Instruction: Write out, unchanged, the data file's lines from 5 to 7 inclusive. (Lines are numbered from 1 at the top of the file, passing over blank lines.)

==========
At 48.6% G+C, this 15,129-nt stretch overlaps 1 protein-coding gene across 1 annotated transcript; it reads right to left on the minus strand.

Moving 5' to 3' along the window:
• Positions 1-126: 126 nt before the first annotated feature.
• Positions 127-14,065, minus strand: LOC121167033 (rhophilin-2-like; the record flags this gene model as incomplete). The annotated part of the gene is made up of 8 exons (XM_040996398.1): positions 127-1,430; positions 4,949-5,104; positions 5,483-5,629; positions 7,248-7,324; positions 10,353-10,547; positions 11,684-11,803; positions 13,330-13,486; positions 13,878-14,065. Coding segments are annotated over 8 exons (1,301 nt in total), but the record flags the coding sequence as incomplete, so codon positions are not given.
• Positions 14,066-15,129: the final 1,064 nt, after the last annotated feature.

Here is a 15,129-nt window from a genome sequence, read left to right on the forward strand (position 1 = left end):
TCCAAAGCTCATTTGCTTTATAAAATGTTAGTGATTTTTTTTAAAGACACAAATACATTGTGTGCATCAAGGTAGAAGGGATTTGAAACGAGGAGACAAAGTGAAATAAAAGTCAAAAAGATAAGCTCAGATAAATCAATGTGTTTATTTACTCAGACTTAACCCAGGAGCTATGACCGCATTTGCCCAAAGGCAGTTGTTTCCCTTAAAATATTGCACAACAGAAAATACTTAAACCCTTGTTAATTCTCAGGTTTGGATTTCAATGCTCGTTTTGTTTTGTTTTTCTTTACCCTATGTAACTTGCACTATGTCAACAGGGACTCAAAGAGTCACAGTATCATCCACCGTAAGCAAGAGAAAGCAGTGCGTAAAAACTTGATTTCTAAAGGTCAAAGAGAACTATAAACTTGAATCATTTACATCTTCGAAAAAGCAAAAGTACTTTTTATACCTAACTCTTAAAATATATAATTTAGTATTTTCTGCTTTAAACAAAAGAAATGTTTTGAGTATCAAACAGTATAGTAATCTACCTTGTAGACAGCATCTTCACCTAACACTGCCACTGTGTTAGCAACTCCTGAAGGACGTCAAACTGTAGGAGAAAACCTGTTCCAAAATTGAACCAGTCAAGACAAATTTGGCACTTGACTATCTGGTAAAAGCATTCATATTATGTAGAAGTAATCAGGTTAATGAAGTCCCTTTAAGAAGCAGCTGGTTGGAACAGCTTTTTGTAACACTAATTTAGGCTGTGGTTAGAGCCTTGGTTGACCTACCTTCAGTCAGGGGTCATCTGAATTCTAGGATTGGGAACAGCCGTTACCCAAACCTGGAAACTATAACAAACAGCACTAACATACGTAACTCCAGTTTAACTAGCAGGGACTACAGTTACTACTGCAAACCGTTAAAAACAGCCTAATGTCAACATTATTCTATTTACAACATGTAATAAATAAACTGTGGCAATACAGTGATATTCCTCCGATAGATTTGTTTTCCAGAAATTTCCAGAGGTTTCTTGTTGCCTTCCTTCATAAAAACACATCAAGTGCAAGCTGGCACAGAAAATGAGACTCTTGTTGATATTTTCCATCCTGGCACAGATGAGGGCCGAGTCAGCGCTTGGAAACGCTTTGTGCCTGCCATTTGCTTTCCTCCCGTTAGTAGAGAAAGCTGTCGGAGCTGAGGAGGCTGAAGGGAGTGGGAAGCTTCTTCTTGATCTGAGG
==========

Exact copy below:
• Positions 14,066-15,129: the final 1,064 nt, after the last annotated feature.

Here is a 15,129-nt window from a genome sequence, read left to right on the forward strand (position 1 = left end):
TCCAAAGCTCATTTGCTTTATAAAATGTTAGTGATTTTTTTTAAAGACACAAATACATTGTGTGCATCAAGGTAGAAGGGATTTGAAACGAGGAGACAAAGTGAAATAAAAGTCAAAAAGATAAGCTCAGATAAATCAATGTGTTTATTTACTCAGACTTAACCCAGGAGCTATGACCGCATTTGCCCAAAGGCAGTTGTTTCCCTTAAAATATTGCACAACAGAAAATACTTAAACCCTTGTTAATTCTCAGGTTTGGATTTCAATGCTCGTTTTGTTTTGTTTTTCTTTACCCTATGTAACTTGCACTATGTCAACAGGGACTCAAAGAGTCACAGTATCATCCACCGTAAGCAAGAGAAAGCAGTGCGTAAAAACTTGATTTCTAAAGGTCAAAGAGAACTATAAACTTGAATCATTTACATCTTCGAAAAAGCAAAAGTACTTTTTATACCTAACTCTTAAAATATATAATTTAGTATTTTCTGCTTTAAACAAAAGAAATGTTTTGAGTATCAAACAGTATAGTAATCTACCTTGTAGACAGCATCTTCACCTAACACTGCCACTGTGTTAGCAACTCCTGAAGGACGTCAAACTGTAGGAGAAAACCTGTTCCAAAATTGAACCAGTCAAGACAAATTTGGCACTTGACTATCTGGTAAAAGCATTCATATTATGTAGAAGTAATCAGGTTAATGAAGTCCCTTTAAGAAGCAGCTGGTTGGAACAGCTTTTTGTAACACTAATTTAGGCTGTGGTTAGAGCCTTGGTTGACCTACCTTCAGTCAGGGGTCATCTGAATTCTAGGATTGGGAACAGCCGTTACCCAAACCTGGAAACTATAACAAACAGCACTAACATACGTAACTCCAGTTTAACTAGCAGGGACTACAGTTACTACTGCAAACCGTTAAAAACAGCCTAATGTCAACATTATTCTATTTACAACATGTAATAAATAAACTGTGGCAATACAGTGATATTCCTCCGATAGATTTGTTTTCCAGAAATTTCCAGAGGTTTCTTGTTGCCTTCCTTCATAAAAACACATCAAGTGCAAGCTGGCACAGAAAATGAGACTCTTGTTGATATTTTCCATCCTGGCACAGATGAGGGCCGAGTCAGCGCTTGGAAACGCTTTGTGCCTGCCATTTGCTTTCCTCCCGTTAGTAGAGAAAGCTGTCGGAGCTGAGGAGGCTGAAGGGAGTGGGAAGCTTCTTCTTGATCTGAGG